|Papal State Visit Comes As Storms Engulf the Vatican
By Ron Ferguson
Press and Journal
September 14, 2010
ON THURSDAY, a rather frail, elderly man, dressed in white, will arrive at Edinburgh Airport. Whatever the weather, he is likely to face some storms during his four-day visit to the UK.
Pope Benedict XVI's state visit to Britain comes at a time when the Roman Catholic Church is facing tests on different fronts. The newspaper headlines and television news bulletins over the last few months have not made for good reading and viewing at the Vatican.
I hope that Benedict gets a warm welcome in Scotland, and not just from the country's 600,000 or so Catholics.
The 83-year-old pontiff will be a guest in Scotland, and whether people agree with him or not he has things to say which merit proper attention. As leader of 1.2billion Roman Catholics throughout the world, what he says on Scottish soil will have an international hearing.
Joseph Stalin famously asked, with a sardonic smile: "How many divisions does the Pope have?" Pope Benedict has no divisions of soldiers, but he certainly has a huge global following.
It's because of this that he will face some serious protests during the course of his visit. We'll come to those in a minute.
One thing is clear: this week's papal visit has a different feel to it compared to Pope John Paul II's pastoral visit to Scotland in 1982. The charismatic Polish pontiff was a great communicator with a popular touch. Benedict is a shy man, an intellectual with a sophisticated theological mind.
As Cardinal Ratzinger, the German prelate was known for his intellectual rigour – so much so that he was nicknamed "God's Rottweiler". He was seen as a strict enforcer of doctrinal orthodoxy.
When John Paul came to celebrate Mass in Bellahouston Park, Glasgow, he was something of a superstar, at a time when the Roman Catholic Church was getting a better press. When Benedict celebrates Mass at Bellahouston on Thursday afternoon, the atmosphere will be more muted, given the troubles which the pontiff faces.
The biggest of these troubles is, of course, the paedophile crisis, which seems to be a fire which never goes out. Like those birthday candles which immediately start burning after they have been blown out, the paedophile story bursts back on to the front pages whenever it seems to have gone quiet.
Last week's report of systematic child abuse by some Roman Catholic clergy in Belgium could not have come at a worse time for the Pope. The explosive report lists evidence of 476 instances of child abuse by priests and bishops going back 50 years.
Peter Adriaenssens, Belgium's leading authority on paedophilia, was appointed by the Catholic Church last year to lead an independent inquiry into the scandal. In April, Roger Vangheluwe, the Bishop of Bruges, resigned after admitting persistently molesting a nephew.
The report documented cases of abuse occurring in almost every diocese in the country and in virtually every school run by the Church. "We can say that no part of the country escapes sexual abuse of minors by one or several church members," said Adriaenssens.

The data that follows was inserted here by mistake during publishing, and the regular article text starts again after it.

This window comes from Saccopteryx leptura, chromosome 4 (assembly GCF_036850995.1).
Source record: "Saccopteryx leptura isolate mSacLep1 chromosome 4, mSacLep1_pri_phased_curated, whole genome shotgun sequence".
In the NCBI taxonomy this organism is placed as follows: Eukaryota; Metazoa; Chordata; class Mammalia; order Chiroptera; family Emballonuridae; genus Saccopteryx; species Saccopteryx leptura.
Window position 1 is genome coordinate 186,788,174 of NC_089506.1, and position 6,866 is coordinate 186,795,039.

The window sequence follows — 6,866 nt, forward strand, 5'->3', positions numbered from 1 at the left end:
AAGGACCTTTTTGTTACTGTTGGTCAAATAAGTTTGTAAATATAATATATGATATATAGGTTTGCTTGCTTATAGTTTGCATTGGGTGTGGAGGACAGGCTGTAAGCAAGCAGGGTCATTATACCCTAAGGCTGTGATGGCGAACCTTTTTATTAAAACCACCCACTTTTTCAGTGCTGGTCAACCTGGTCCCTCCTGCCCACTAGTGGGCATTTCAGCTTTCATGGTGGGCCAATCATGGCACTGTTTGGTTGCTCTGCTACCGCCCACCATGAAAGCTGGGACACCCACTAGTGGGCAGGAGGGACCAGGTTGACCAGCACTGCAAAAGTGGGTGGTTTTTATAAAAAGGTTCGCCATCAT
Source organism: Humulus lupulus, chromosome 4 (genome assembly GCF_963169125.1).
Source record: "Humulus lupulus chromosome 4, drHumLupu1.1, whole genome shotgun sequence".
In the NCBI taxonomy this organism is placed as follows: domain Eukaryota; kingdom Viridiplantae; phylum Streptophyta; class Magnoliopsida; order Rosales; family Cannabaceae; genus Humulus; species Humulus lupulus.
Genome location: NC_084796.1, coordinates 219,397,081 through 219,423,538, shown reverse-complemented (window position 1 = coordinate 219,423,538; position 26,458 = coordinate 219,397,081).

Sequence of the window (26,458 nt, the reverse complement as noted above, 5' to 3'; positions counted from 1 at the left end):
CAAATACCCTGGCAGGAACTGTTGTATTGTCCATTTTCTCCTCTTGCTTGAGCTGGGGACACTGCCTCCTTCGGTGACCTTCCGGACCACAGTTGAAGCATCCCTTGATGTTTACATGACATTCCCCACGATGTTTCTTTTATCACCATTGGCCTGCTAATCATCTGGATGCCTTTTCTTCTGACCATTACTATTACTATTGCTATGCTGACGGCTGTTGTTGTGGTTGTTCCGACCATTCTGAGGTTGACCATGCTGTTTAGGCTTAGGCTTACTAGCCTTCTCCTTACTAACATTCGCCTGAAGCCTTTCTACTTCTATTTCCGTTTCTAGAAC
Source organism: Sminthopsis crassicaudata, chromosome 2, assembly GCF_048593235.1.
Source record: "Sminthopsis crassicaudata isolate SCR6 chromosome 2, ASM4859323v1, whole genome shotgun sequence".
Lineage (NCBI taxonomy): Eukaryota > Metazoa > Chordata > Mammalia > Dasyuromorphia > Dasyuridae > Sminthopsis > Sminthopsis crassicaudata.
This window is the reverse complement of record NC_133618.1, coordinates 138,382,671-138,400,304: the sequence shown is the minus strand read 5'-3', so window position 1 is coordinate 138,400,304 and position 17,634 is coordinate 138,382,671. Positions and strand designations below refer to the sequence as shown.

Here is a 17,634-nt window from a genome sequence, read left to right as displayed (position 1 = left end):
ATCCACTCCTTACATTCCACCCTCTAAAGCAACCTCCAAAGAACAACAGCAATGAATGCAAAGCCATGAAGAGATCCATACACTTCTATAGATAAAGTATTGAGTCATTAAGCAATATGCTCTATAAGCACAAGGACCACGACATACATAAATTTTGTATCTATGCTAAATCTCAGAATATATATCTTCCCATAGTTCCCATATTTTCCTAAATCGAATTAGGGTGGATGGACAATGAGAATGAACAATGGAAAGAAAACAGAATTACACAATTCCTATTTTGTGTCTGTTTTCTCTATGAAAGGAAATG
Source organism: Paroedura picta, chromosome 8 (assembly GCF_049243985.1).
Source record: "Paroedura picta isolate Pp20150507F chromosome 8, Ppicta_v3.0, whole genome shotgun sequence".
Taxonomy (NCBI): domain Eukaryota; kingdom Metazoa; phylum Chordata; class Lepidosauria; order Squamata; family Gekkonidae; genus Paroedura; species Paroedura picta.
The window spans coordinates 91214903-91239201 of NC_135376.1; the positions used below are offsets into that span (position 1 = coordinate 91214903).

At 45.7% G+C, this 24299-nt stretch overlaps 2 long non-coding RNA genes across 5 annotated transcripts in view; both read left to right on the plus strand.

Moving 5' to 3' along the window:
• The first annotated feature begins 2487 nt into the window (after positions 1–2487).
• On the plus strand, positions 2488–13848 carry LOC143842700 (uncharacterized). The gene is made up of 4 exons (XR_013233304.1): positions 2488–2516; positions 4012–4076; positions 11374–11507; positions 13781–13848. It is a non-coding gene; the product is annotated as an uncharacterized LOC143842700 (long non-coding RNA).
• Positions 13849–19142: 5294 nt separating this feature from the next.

Speaking of the victims, Adriaenssens said that 13 had killed themselves, according to relatives, and a further six had attempted suicide. One woman testified: "Four years of psychotherapy have taught me that silence kills. I have had enormous depressions, going as far as attempted suicide. At other times, I think it would be wise to let sleeping dogs lie. But in the end, I've chosen to speak . . . Since the resignation of the Bishop of Bruges, I am living again in anxiety and fear. And I am far away. I've chosen to live far from my country, hoping that the past won't rejoin me."
Belgian newspapers published tape recordings of one senior cleric seeking to hush up the case of the Bruges bishop. Accusations of cover-up by influential figures have dogged the Vatican's attempts to deal with the damaging effects of the crisis.
It would be quite wrong to say that the Roman Catholic Church is the only public institution to be shamed in this way, but the accusations of putting protection of the Church's reputation ahead of bringing those responsible to justice have damaged the moral authority of the Vatican.
It is expected that there will be demonstrations on behalf of victims during Pope Benedict's visit to Britain.
Other groups who will be seeking to get their message across will include Catholics who favour the ordination of women to the priesthood. There are also calls for priests to be allowed to marry.
Protests are expected also on the issue of how the Catholic Church treats gay people, and also on its refusal to support the use of condoms in dealing with the HIV/Aids pandemic in Africa.
Publicity is a two-edged sword when it comes to high-profile visits. Pope John Paul II had very high approval ratings during the 1982 visit to Scotland, and the publicity was almost universally positive.
The situation this week is quite different. Not only that, Benedict himself is not entirely comfortable in the media spotlight.
A lot will depend on how the Pope handles all this. If he is wise, he will show how the Catholic Church is dealing with the headline issues. Simply to ignore the matter and to lecture people on how to live would be a mistake.
Scotland is a hospitable country. Over centuries, the Catholic voice has been important in shaping the ethics of our nation. A huge amount of caring work has been carried out throughout the world by the Roman Catholic Church. Those who have brought the Church into disrepute are a very small percentage of the whole.
In my time as a minister of the Church of Scotland, I worked closely with Roman Catholic priests and congregations. Many very fine people are involved. A papal visit can be a force for good in re-affirming the faith of the faithful, the people who get on with their lives in a Christian, caring manner.
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